People who must remain outdoors for an extended period of time are urged to wear light clothing, drink plenty of non-alcoholic liquids and avoid strenuous activity. Children or pets should never be left in a vehicle, even with the windows open.

Officials are concerned increased use of air conditioners could put a strain on California's power grid. Peak energy demand during this heat wave could approach the record set in July 2006. Associated Press reports that the California Independent System Operator, the agency that monitors the state's power grid, is urging residents to conserve energy.

While no blackouts are expected, ISO officials are concerned about the potential for an unexpected shut down of a power plant. In addition, some transmission lines could be in danger from the hundreds of wildfires burning across California.

Smoke from the fires has added to the health concerns. On Monday, Gov. Arnold Schwarzenegger activated California's excessive heat emergency plan, opening cooling shelters and sending staff and volunteers into communities to advise those most at risk from the heat and smoke.

According to West Coast Expert Meteorologist Paul Yeager, the extreme heat will continue on Thursday.

"In the San Francisco Bay area, temperatures jumped into the lower 100s in parts of the interior East Bay (places like Concord and Livermore) and the North Bay (Santa Rosa and Napa). Farther to the north, it's gotten hot in Portland but not Seattle, and farther to the south, it's remained hot in the valleys to the east of Los Angeles. No major changes will take place for the next couple of days."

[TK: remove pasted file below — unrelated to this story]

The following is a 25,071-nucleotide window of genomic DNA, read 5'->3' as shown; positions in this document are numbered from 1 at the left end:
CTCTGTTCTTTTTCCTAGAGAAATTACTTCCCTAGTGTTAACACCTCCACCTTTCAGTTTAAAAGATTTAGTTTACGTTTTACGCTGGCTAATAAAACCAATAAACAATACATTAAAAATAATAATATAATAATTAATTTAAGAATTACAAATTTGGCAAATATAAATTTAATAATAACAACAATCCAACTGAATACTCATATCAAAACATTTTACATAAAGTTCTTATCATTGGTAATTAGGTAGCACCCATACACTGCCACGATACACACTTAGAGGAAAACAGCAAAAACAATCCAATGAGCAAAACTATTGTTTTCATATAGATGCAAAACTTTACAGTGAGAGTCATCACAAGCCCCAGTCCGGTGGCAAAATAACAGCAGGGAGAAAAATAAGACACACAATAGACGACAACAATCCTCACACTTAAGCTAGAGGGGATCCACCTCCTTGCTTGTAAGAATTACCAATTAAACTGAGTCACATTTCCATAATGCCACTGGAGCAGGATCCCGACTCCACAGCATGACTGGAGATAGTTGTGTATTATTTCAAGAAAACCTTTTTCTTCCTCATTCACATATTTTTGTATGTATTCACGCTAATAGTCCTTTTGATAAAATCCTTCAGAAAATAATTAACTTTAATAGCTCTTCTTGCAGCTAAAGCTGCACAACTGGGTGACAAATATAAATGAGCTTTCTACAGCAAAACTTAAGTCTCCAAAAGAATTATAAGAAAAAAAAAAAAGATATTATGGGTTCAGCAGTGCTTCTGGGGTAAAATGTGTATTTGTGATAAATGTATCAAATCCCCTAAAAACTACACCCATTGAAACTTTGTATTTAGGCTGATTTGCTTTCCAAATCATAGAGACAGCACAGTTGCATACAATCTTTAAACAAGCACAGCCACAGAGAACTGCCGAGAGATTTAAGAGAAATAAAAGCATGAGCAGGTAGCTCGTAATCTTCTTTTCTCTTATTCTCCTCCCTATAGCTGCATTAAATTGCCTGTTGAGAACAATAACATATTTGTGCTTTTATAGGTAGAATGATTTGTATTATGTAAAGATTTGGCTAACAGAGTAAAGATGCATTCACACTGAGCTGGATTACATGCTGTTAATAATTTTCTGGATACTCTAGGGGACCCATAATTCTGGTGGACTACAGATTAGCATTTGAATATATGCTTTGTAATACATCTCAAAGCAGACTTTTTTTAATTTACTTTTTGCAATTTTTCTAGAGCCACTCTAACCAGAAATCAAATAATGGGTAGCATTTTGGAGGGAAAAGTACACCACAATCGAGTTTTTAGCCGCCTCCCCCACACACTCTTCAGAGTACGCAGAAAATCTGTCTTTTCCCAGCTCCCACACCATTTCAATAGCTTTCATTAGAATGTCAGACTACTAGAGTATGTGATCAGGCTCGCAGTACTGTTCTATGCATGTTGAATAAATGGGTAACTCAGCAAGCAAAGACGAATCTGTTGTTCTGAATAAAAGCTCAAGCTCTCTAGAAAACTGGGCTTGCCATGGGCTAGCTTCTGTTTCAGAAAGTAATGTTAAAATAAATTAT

The beaches have been the only locations spared the intense heat. Slightly cooler temperatures will return by Friday as the large area of high pressure weakens.

Experts say the combination of hot air and relatively high dew point temperatures will allow a few thunderstorms to erupt over the Sierra Nevada of California this afternoon. Unlike the Southwest thunderstorms, which will bring locally heavy rains, there is simply not enough moisture over California to bring much rainfall. The primary impact of any storms will be lightning that can create new wildfires.

Here is the SW Regional Weather Report:



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Josh July 9, 2008 12:45 pm (Pacific time)

Global warming causing California glacier to grow, scientists say Last Updated: Wednesday, July 9, 2008 | 2:40 PM ET CBC News The glaciers on Mount Shasta in California are growing because of global warming, experts say. "When people look at glaciers around the world, the majority of them are shrinking," said Slawek Tulaczyk, a University of California, Santa Cruz, professor who studied the glaciers. But the seven glaciers on Shasta, part of the Cascade mountains in northern California, "seem to be benefiting from the warming ocean," he said. As the ocean warms, more moisture evaporates. As moisture moves inland, it falls as snow — enough on Shasta to more than offset a 1 C temperature rise in the past century. The three smallest of the Shasta glaciers are more than twice the length they were in 1950. "Well this may be a place to transport the polar bears when their habitat has melted away."